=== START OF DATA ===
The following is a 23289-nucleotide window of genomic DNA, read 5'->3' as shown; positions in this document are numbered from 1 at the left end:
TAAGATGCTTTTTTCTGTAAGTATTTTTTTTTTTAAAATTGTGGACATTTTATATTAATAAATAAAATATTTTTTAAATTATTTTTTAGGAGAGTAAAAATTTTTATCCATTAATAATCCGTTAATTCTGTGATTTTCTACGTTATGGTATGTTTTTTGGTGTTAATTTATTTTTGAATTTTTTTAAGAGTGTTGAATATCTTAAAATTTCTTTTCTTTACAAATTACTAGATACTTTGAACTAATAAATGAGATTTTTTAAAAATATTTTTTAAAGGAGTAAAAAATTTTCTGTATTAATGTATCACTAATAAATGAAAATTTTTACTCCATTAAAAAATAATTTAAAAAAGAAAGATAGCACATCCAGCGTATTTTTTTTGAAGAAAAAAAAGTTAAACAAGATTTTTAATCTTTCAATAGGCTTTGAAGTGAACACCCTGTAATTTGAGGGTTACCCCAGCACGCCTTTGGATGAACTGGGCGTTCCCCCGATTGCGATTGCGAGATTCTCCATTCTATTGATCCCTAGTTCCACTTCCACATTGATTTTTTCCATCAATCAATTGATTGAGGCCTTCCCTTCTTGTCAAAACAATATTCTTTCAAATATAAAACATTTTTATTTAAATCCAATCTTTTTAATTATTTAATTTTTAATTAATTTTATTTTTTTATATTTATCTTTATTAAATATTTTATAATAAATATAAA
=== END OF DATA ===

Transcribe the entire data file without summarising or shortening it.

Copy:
The following is a 23289-nucleotide window of genomic DNA, read 5'->3' as shown; positions in this document are numbered from 1 at the left end:
TAAGATGCTTTTTTCTGTAAGTATTTTTTTTTTTAAAATTGTGGACATTTTATATTAATAAATAAAATATTTTTTAAATTATTTTTTAGGAGAGTAAAAATTTTTATCCATTAATAATCCGTTAATTCTGTGATTTTCTACGTTATGGTATGTTTTTTGGTGTTAATTTATTTTTGAATTTTTTTAAGAGTGTTGAATATCTTAAAATTTCTTTTCTTTACAAATTACTAGATACTTTGAACTAATAAATGAGATTTTTTAAAAATATTTTTTAAAGGAGTAAAAAATTTTCTGTATTAATGTATCACTAATAAATGAAAATTTTTACTCCATTAAAAAATAATTTAAAAAAGAAAGATAGCACATCCAGCGTATTTTTTTTGAAGAAAAAAAAGTTAAACAAGATTTTTAATCTTTCAATAGGCTTTGAAGTGAACACCCTGTAATTTGAGGGTTACCCCAGCACGCCTTTGGATGAACTGGGCGTTCCCCCGATTGCGATTGCGAGATTCTCCATTCTATTGATCCCTAGTTCCACTTCCACATTGATTTTTTCCATCAATCAATTGATTGAGGCCTTCCCTTCTTGTCAAAACAATATTCTTTCAAATATAAAACATTTTTATTTAAATCCAATCTTTTTAATTATTTAATTTTTAATTAATTTTATTTTTTTATATTTATCTTTATTAAATATTTTATAATAAATATAAA